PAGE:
It is noted that click-joint elements which allow mutual rotation of the first and second part of the prosthesis organ can be completely circular while it may also be that the click-joint element on one of the parts is interrupted. The last construction has in particular the advantage that the force applied to the formation of the click-joint can be lesser in which way the possibility of damage to the prosthesis or to its place as well as damage to the concerned bone parts is reduced.
The invention will now be described with the aid of the accompanying drawing in which:
FIG. 1 presents a section diagram of a joint prosthesis organ with a fitted ball according to the invention with which, as an exemplification, the part in which the click-joint elements are found is presented on a larger scale.
FIG. 2 presents a sectional drawing and an elevation of another construction form of a joint prosthesis organ according to the invention.
FIG. 3 presents yet another construction form of a joint prosthesis organ according to the invention.
FIG. 4 presents yet another construction form of a joint prosthesis organ according to the invention.
FIG. 5 presents an illustration of the application of a joint prosthesis organ according to the invention.
FIG. 6 presents a special construction form of a joint prosthesis organ according to the invention.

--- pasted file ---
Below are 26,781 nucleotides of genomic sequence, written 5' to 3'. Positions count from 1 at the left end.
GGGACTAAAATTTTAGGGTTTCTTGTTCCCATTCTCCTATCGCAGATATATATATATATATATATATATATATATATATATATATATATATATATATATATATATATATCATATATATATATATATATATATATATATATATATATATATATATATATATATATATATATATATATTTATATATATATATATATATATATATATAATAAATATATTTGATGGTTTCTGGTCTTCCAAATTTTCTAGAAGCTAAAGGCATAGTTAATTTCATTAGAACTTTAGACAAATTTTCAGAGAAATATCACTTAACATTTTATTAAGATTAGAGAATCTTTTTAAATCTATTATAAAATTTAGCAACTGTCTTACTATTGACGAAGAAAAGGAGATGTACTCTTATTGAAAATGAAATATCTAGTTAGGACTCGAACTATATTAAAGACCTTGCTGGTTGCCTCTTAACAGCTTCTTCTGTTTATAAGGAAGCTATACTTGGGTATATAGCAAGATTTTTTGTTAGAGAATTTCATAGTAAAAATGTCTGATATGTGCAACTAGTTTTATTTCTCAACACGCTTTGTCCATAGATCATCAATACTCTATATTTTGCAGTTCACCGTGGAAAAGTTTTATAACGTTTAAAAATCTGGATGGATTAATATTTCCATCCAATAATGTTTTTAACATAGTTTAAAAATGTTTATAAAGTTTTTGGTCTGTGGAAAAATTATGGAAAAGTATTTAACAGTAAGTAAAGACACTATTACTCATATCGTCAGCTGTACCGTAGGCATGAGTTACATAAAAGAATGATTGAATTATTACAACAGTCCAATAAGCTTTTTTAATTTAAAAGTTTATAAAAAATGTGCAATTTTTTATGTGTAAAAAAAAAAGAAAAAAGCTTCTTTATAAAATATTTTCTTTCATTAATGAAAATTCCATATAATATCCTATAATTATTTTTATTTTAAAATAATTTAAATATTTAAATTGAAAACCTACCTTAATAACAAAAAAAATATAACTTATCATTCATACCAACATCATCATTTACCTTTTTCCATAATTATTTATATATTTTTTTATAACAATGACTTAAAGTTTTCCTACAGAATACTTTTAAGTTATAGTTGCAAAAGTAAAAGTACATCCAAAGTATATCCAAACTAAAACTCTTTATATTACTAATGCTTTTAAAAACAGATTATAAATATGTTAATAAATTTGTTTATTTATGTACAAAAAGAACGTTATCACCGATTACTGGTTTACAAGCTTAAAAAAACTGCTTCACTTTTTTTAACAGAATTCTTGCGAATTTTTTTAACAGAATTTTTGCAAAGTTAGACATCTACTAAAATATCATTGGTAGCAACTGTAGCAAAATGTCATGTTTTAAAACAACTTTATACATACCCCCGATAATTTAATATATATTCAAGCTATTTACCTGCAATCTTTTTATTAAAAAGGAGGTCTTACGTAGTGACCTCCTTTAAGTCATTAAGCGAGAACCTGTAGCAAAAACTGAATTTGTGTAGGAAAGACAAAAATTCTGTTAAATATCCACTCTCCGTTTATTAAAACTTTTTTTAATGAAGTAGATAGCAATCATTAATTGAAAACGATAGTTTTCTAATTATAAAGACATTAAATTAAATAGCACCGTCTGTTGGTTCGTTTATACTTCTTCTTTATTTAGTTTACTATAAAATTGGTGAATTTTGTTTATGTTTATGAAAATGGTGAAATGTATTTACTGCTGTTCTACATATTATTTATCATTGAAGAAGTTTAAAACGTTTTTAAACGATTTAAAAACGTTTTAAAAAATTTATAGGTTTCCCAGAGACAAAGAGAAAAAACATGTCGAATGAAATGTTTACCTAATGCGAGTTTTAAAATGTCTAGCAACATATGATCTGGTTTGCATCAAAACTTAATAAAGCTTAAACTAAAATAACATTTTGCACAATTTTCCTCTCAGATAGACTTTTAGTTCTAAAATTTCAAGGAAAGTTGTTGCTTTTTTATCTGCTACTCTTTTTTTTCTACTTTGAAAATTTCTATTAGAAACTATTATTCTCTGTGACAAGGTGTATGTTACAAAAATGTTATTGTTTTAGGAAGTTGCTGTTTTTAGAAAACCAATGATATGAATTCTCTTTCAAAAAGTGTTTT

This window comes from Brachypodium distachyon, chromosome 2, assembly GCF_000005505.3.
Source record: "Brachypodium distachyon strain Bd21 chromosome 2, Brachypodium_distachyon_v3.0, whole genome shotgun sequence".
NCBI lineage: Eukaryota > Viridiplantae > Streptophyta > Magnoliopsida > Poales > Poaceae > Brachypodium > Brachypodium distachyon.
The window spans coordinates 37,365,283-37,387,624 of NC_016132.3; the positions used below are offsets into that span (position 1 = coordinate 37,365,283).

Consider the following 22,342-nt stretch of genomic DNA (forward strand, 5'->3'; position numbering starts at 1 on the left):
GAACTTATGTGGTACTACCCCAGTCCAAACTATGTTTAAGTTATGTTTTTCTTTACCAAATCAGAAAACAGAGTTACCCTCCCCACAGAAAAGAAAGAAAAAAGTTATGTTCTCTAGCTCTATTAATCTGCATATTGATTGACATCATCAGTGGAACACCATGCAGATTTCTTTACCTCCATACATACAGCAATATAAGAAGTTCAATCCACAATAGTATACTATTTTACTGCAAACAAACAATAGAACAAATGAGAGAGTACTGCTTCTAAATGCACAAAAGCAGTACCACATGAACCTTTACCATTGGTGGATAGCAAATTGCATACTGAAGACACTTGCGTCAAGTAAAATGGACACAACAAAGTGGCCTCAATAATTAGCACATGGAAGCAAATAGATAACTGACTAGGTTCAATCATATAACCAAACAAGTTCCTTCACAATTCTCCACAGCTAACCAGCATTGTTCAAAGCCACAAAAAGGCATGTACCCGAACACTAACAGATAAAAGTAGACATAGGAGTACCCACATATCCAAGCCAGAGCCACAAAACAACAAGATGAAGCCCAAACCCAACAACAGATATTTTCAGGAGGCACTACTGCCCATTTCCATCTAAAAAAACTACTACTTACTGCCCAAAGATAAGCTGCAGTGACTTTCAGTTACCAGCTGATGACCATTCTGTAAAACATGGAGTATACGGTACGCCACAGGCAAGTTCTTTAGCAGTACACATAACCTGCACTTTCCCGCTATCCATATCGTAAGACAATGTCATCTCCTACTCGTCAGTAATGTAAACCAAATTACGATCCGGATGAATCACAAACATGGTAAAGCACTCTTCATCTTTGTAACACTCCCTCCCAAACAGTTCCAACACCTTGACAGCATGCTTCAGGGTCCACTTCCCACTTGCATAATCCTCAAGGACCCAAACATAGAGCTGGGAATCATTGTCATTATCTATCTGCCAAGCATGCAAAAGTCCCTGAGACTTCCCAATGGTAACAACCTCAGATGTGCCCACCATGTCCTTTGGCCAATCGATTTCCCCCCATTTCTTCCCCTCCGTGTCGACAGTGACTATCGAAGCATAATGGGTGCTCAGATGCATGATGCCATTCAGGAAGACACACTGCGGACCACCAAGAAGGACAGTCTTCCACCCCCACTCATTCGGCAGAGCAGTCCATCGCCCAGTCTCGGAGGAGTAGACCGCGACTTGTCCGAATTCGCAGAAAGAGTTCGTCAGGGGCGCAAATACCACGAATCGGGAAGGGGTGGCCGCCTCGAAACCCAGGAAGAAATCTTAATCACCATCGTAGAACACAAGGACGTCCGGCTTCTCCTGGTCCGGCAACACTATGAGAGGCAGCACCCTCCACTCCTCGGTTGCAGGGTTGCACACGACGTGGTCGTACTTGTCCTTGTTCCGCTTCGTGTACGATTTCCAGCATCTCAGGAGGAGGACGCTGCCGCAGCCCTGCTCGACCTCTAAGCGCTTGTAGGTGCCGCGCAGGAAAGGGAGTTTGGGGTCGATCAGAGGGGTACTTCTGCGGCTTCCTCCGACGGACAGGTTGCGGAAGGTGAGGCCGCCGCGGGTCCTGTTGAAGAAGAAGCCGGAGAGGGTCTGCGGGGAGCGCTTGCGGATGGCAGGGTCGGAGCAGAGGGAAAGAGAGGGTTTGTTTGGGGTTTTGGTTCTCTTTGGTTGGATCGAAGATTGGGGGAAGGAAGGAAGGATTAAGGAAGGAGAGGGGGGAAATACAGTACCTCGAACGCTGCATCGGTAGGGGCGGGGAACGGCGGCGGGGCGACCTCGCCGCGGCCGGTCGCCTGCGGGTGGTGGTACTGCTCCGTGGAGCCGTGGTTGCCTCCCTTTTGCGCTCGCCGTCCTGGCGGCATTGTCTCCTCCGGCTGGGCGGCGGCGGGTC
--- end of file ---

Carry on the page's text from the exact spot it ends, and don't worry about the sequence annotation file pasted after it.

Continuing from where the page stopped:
FIG. 7 presents a joint prosthesis organ according to the invention with which the second part is formed by a cup-shaped element.
FIG. 8 presents a fitted joint prosthesis organ according to the invention.
In FIG. 1 the first part is formed by a cup-shaped element 1 with a recess in the upper-inner edge in which a split ring 2 of synthetic material is incorporated of which the height is more than the depth of the recess. The height mentioned may, dependent on the eventual aim, be varied. Ring 2 is incorporated in the recess and is fitted or snapped together by means of elements 2' and 2" which define a snap joint or click-joint and may have the form as presented here but which may also have any other suitable click-joint element form, as the expert knows, and which may both extend around the element 1 and ring 2 respectively, but of which one may also be interrupted as mentioned before. The cup-shaped part contains a flange 3 while it is furthermore indicated that fixation of the ring-shaped part 2 in regard to the cup-shaped part 1 can be achieved by fixation means 4 and 5 of which the screw 5 can be incorporated in hollow 6. The construction form of the prosthesis organ presented here is a basic construction form. The split of the ring at 8 makes it possible to fit the ring even if the prosthesis is completely finished; i.e. when the ball has been incorporated in the cup-shaped element.
Above indicated fixation can of course, as indicated afore, be accomplished without the use of special fixation means, i.e. by roughening of surfaces which contact each other. Also the earlier described protrusion and recesses in the contacting surfaces offer a good possibility.